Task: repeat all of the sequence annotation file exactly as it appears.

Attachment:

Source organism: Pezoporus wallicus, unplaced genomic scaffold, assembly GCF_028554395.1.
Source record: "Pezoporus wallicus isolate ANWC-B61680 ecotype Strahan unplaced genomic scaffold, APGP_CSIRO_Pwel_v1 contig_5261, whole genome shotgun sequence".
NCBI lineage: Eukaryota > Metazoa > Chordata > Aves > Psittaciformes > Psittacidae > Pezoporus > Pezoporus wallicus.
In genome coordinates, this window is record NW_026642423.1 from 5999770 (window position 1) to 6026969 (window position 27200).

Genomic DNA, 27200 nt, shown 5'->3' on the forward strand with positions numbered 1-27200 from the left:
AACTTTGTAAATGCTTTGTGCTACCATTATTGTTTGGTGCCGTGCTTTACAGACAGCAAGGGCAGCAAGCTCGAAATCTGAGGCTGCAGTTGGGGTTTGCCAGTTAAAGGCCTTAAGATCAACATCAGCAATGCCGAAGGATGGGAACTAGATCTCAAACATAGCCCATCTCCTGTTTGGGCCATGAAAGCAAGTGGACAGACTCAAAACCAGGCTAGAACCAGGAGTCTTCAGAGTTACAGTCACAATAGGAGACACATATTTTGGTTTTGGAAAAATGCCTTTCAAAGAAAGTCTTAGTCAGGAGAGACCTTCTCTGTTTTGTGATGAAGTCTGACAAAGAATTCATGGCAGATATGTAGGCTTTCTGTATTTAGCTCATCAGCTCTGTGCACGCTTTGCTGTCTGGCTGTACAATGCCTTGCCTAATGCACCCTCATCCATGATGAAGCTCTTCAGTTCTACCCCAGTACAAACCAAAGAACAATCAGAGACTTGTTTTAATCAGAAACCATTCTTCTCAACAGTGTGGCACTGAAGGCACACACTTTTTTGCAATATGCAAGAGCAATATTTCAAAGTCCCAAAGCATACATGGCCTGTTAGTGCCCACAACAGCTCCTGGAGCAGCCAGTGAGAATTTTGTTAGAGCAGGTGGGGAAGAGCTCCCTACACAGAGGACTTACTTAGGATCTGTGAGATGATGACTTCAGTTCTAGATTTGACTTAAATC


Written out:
Source organism: Pezoporus wallicus, unplaced genomic scaffold, assembly GCF_028554395.1.
Source record: "Pezoporus wallicus isolate ANWC-B61680 ecotype Strahan unplaced genomic scaffold, APGP_CSIRO_Pwel_v1 contig_5261, whole genome shotgun sequence".
NCBI lineage: Eukaryota > Metazoa > Chordata > Aves > Psittaciformes > Psittacidae > Pezoporus > Pezoporus wallicus.
In genome coordinates, this window is record NW_026642423.1 from 5999770 (window position 1) to 6026969 (window position 27200).

Genomic DNA, 27200 nt, shown 5'->3' on the forward strand with positions numbered 1-27200 from the left:
AACTTTGTAAATGCTTTGTGCTACCATTATTGTTTGGTGCCGTGCTTTACAGACAGCAAGGGCAGCAAGCTCGAAATCTGAGGCTGCAGTTGGGGTTTGCCAGTTAAAGGCCTTAAGATCAACATCAGCAATGCCGAAGGATGGGAACTAGATCTCAAACATAGCCCATCTCCTGTTTGGGCCATGAAAGCAAGTGGACAGACTCAAAACCAGGCTAGAACCAGGAGTCTTCAGAGTTACAGTCACAATAGGAGACACATATTTTGGTTTTGGAAAAATGCCTTTCAAAGAAAGTCTTAGTCAGGAGAGACCTTCTCTGTTTTGTGATGAAGTCTGACAAAGAATTCATGGCAGATATGTAGGCTTTCTGTATTTAGCTCATCAGCTCTGTGCACGCTTTGCTGTCTGGCTGTACAATGCCTTGCCTAATGCACCCTCATCCATGATGAAGCTCTTCAGTTCTACCCCAGTACAAACCAAAGAACAATCAGAGACTTGTTTTAATCAGAAACCATTCTTCTCAACAGTGTGGCACTGAAGGCACACACTTTTTTGCAATATGCAAGAGCAATATTTCAAAGTCCCAAAGCATACATGGCCTGTTAGTGCCCACAACAGCTCCTGGAGCAGCCAGTGAGAATTTTGTTAGAGCAGGTGGGGAAGAGCTCCCTACACAGAGGACTTACTTAGGATCTGTGAGATGATGACTTCAGTTCTAGATTTGACTTAAATC